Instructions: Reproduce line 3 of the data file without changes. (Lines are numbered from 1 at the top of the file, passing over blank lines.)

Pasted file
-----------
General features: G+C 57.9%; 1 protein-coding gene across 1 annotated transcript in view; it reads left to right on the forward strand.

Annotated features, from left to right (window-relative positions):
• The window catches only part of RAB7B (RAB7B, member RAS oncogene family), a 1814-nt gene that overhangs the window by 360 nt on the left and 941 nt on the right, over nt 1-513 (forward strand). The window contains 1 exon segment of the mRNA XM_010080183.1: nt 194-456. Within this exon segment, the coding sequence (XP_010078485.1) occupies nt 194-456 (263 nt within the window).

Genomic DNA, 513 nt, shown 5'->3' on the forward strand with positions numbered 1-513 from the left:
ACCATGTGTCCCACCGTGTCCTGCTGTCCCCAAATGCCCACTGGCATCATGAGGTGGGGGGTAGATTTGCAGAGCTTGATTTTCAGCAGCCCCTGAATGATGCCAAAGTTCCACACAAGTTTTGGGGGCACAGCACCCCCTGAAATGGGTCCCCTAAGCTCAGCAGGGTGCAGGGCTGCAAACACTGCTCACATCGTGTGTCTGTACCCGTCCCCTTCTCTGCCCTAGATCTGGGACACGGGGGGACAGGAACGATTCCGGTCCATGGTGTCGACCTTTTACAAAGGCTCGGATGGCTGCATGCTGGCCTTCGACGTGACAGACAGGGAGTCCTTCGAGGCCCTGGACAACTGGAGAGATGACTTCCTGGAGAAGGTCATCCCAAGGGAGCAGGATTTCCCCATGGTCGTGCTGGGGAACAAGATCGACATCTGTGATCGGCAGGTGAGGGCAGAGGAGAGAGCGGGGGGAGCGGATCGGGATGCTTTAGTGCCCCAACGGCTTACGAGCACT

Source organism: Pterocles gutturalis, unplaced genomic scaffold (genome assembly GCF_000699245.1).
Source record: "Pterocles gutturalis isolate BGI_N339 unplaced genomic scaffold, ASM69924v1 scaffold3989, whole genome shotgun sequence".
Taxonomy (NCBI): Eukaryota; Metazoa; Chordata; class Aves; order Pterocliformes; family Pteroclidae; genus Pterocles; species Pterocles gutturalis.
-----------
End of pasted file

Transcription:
• The window catches only part of RAB7B (RAB7B, member RAS oncogene family), a 1814-nt gene that overhangs the window by 360 nt on the left and 941 nt on the right, over nt 1-513 (forward strand). The window contains 1 exon segment of the mRNA XM_010080183.1: nt 194-456. Within this exon segment, the coding sequence (XP_010078485.1) occupies nt 194-456 (263 nt within the window).